Spain worries about gas with pipeline to shut as winter nears

Will Spain have enough gas to heat homes this winter and at what price? Those questions are troubling Spanish authorities as a key pipeline is due to shut this weekend.

Flames of a lit burner of a gas stove

Algeria on Sunday is planning to halt shipments through the Gaz-Maghreb-Europe (GME) pipeline, which has been carrying almost 10 billion cubic metres (bcm) per year.

The pipeline, which traverses Morocco before crossing the Mediterranean at the Strait of Gibraltar, is a victim of the crisis in relations between Algeria and Morocco.

With Algeria having severed diplomatic ties with Morocco in August, a renewal of the pipeline contract that expires on Sunday is unlikely, threatening one of Spain’s main sources of gas.

With technical constraints limiting alternative sources and the risk of further price increases, Spain “finds itself in a complicated situation” even if “the risk of shortages is limited,” said Gonzalo Escribano, an energy expert at the Elcano think tank in Madrid.

He called the decision “bad news … at a bad moment” for Spain, which depends on Algeria for half of its natural gas needs.

Despite a big push into wind and solar, Spain remains dependent on imported energy.

What will the impact of GME’s closure be on Spain?
Spain’s Ecological Transition Minister Teresa Ribera sought to sound reassuring during a meeting in Algiers earlier this week, speaking of  “arrangements taken to continue to assure, in the best way, deliveries of gas through Medgaz according to a well-determined schedule”.

Medgaz is a second pipeline that runs directly between Algeria and Spain under the Mediterranean.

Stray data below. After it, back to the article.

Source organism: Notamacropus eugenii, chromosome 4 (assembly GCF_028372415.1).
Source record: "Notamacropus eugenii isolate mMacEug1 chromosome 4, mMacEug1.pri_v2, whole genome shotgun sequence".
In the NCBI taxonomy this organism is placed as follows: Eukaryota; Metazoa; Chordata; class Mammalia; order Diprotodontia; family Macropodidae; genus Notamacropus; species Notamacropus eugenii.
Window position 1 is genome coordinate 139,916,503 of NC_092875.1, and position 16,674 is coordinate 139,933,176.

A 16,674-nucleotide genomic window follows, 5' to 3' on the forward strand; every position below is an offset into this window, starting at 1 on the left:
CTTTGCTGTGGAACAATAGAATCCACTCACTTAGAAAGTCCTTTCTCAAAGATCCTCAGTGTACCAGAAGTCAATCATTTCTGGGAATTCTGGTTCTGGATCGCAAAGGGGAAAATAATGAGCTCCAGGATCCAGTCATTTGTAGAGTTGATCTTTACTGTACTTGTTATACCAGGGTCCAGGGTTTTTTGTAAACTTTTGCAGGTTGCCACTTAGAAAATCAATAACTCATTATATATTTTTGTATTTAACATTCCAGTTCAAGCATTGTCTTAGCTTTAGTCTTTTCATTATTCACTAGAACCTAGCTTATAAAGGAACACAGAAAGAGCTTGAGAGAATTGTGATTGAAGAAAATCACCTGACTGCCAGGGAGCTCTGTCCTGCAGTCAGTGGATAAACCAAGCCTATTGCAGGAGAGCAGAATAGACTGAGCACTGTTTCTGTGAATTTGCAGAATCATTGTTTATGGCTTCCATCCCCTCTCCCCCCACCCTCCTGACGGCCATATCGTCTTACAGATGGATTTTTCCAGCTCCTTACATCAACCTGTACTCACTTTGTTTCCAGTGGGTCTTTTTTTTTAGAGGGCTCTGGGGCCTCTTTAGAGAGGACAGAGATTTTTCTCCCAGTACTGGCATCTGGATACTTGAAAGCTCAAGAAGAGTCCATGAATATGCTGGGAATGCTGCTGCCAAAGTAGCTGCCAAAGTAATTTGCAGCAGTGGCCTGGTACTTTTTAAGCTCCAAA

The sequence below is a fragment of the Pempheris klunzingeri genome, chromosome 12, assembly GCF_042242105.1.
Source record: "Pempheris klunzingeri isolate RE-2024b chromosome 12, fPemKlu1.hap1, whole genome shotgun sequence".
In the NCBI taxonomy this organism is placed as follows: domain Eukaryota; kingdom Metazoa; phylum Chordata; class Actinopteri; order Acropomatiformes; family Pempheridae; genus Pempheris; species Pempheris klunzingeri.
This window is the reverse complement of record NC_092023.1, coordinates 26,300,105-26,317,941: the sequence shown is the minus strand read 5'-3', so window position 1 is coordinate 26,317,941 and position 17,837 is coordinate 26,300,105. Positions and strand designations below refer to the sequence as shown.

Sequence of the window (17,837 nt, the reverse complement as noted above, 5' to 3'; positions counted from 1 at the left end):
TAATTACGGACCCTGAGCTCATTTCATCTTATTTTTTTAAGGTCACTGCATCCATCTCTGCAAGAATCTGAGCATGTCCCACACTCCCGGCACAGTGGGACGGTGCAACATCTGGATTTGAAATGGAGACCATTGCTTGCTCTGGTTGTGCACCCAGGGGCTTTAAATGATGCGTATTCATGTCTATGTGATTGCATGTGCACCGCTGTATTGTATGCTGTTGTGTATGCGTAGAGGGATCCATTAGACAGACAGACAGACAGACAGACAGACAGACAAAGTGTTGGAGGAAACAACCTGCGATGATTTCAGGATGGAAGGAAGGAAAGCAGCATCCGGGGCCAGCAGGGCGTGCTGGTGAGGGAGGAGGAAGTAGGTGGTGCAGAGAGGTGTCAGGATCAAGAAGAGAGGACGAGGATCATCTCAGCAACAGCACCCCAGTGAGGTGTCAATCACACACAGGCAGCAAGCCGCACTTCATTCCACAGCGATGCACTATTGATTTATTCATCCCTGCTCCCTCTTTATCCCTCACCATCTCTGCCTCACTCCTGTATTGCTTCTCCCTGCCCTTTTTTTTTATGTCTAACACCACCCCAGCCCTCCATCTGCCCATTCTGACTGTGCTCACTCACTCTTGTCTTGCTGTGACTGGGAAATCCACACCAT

It can carry eight bcm a year, and planned works could see its capacity reach 10.5 bcm.

Algeria also proposes increasing deliveries of liquefied natural gas (LNG) by sea.

‘Theory and practice’
“On paper, it is enough to ensure the same level of deliveries. But there is theory and practice, and Spain isn’t safe from bad surprises,” said Thierry Bros, a specialist on the geopolitics of energy who teaches at Sciences Po university in Paris.

Work on increasing the capacity of Medgaz is expected to last into December.

“Valves need to be changed, tests conducted … You can’t rule out delays,” Bros said.

But he believes the main problem to be with LNG, which is transported by special ships that keep the gas very cold so it remains condensed in liquid form. 

“It could be complicated to find such ships, especially at the moment when there is strong demand for gas in Asia” and shipowners prefer the most profitable routes, Bros said.

And given that Spain has limited storage capacity but plenty of LNG gas terminals, the risk is less about a shortage than the price paid.

“The country will manage to cope” with potential supply problems, “but that will have an impact on the price”, said Escribano, noting that gas transported by ship is more expensive than that by pipelines.

In recent months natural gas and LNG prices have soared as the global economy gears back up.

In addition to homes linked to the gas network for heating and cooking, Spain is also reliant on gas-fired power plants and electricity prices have already shot higher.

Soaring energy prices are weighing on Spanish consumers who have already been battered by the coronavirus pandemic, and the government has already moved to temporarily lower electricity taxes.

In one sign the situation is concerning, Spain has recently reached out to its other LNG suppliers — the United States, Russia and Qatar — in order to ensure deliveries, according to a source close to the discussions.

Meanwhile, local operators are also making preparations to receive additional supplies.